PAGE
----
Akhtar came late from school one day. He was feeling cross and looked untidy. When mother asked him the reason, he did not answer. Everybody was surprised to find him, so. As, the family sat down to lunch, the children's favourite uncle, Mr. Inayat, came to visit them. The children were very happy to see him because he had been to many parts of the world and always told them interesting things. Even Akhtar was not cross any more.
Akhtar's sister Rukhsana told uncle Inayat that he had come home unhappy. Uncle Inayat looked at him and asked him what had happened. He said: "Uncle, we are having the social service work at school and have to do the work of servants and gardeners. The teacher made me dust the cupboard and the desks."
Uncle: “Is it work that makes you cross?"
Akhtar: "Should I not be cross if I am made to work like a servant?"
Uncle: "Did your teacher do anything himself?'
Akhtar: "O dear, yes! After we had taken out the desks and chairs, the teacher swept the room and emptied the dustbin. The headmaster cleaned the bathroom, which made us all feel ashamed.”
Uncle: “Is it a matter of shame to clean what we ourselves make dirty?
Akhtar: "But think of a gentleman cleaning the bathroom; shouldn't the sweeper do it?"
Uncle: "Is the sweeper not a human being?"
Akhtar: (quietly) "Yes, he is.”
Uncle: Are not our servants human beings like us?"
Akhtar: " "I should say they are."
Uncle: "Then we should treat them as we treat ourselves and should always be ready to do ourselves what we ask them to do for us.
Akhtar: "But it looks so odd."
Uncle: "Yes, perhaps it does. But this is because we have forgotten the noble example of our Holy Prophet. He would never ask anyone to do anything, which he himself would not do. He loved doing work for himself and for others with his own hands. He repaired his shoes, mended and washed his clothes and swept his room. When the Mosque at Medina was being built, he carried mud and building material. During the battle of the Khandaq, he joined his companions in digging the trench outside Medina."
Rukhsana: "Were his companions not like him uncle?"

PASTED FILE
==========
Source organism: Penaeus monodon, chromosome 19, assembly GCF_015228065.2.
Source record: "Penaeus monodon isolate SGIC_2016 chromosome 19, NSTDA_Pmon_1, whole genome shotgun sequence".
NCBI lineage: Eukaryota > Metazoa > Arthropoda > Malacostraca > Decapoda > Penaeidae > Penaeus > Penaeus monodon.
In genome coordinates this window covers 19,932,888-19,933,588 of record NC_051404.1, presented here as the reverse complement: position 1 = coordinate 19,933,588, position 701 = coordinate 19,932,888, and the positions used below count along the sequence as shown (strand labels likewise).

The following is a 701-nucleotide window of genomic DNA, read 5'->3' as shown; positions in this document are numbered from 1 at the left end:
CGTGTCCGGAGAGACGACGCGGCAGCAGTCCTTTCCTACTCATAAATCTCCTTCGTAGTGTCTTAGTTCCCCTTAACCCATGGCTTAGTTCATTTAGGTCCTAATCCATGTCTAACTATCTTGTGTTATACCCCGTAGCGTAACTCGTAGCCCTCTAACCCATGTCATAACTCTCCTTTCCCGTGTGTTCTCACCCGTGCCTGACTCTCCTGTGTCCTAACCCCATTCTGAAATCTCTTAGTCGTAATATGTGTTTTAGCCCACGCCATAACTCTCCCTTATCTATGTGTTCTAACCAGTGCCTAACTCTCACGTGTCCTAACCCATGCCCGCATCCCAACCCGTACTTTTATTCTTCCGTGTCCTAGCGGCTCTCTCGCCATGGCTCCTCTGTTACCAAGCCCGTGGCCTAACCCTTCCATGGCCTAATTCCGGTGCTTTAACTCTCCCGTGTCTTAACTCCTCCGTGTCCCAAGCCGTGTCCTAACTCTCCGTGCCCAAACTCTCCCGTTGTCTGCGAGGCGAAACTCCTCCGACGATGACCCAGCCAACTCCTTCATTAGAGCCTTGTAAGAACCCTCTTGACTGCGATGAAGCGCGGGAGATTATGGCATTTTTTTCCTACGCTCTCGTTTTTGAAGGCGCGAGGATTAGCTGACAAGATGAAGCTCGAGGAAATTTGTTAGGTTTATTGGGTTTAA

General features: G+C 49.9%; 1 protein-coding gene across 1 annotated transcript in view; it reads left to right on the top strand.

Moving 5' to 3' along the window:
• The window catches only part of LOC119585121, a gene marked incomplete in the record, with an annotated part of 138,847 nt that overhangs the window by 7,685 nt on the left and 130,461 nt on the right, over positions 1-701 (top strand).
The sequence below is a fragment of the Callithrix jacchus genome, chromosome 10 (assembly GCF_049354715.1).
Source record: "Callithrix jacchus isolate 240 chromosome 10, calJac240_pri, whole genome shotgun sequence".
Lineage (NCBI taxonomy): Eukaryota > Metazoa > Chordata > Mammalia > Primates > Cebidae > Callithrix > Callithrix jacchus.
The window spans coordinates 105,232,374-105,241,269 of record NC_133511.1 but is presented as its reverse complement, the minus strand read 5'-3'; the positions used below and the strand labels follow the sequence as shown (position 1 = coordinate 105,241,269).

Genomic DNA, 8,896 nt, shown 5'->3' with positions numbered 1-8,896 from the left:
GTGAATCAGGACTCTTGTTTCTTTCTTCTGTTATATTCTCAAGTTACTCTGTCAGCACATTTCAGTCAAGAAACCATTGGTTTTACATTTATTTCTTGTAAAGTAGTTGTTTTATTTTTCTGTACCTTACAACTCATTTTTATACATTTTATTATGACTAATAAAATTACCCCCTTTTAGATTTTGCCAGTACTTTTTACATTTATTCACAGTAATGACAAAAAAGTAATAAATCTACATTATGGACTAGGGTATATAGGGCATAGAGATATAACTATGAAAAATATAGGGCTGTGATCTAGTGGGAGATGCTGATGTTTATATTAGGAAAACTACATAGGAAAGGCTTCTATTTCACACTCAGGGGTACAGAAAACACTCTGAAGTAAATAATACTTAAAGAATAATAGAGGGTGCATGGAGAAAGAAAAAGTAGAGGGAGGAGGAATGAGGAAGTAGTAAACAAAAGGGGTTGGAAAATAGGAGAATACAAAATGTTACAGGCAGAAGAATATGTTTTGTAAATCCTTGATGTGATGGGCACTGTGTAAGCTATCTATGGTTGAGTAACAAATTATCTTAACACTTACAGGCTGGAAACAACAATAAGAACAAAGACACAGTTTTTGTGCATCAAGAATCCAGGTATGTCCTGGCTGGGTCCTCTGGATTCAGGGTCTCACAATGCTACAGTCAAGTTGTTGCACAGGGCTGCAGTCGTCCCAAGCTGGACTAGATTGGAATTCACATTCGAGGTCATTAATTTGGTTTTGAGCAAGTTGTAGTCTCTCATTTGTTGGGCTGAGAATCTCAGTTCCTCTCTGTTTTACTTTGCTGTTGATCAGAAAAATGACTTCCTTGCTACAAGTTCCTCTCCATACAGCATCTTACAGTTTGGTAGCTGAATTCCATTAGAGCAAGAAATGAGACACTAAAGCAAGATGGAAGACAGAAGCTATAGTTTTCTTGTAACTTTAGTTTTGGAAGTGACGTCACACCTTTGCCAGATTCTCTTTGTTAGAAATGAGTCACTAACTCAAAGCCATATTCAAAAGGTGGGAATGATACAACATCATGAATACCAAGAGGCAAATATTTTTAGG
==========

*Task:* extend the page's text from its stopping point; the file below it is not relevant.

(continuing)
Uncle: "You are right, Rukhsana. Hazrat Abu Bakar not only did his own work but also fetched water for widows and neighbours who were very old and had no one to work for them. Hazrat Omar once carried on his shoulders a large sack of flour for a needy family. Hazrat Ali laboured in the garden of a Jew and gave away his wages in charity. Hazrat Fatima fetched water, ground corn and swept the house. Caliph Omer bin Abdul Aziz refused to hire a servant to help his wife. At table, Caliph Mumun-ur-Rashid served not only himself but also his guests. Sultan Nasir-ud-Din earned his living by making caps, and Emperor Aurangzeb by transcribing the Holy Quran. "
Akhtar: "But uncle, all these are the stories of the past."
Uncle: "O, no! It happens in the advanced countries even . They have learned the dignity of work while we have forgotten it. In China everyone has to spend some time each year, working in the fields or in a factory. Even the Prime Minister and his wife do this work. They believe that all ought to work and, no wonder, they are making such quick progress. In the U.S.A., once I stayed with a high government official as a guest. His son, who was just as old as you are, went out early in the morning to sell newspapers. 1 asked him why he did so. He said that it was simply because he wished to be independent and useful. One day he fetl.ill. His father went out to deliver the papers for him so that he may not lose his customers. Once, the President's own son took the job of white washing rooms in a hotel.”
Rukhsana: "Uncle, did you do any cleaning when you were there?"
Uncle: “O, yes! I lived in a hostel where we swept our own rooms and cleaned our bathrooms. Once I needed extra money for books I washed dishes in a hotel.”
Akhtar: “Thank you, unlce. I will never mind working with my hands in future.”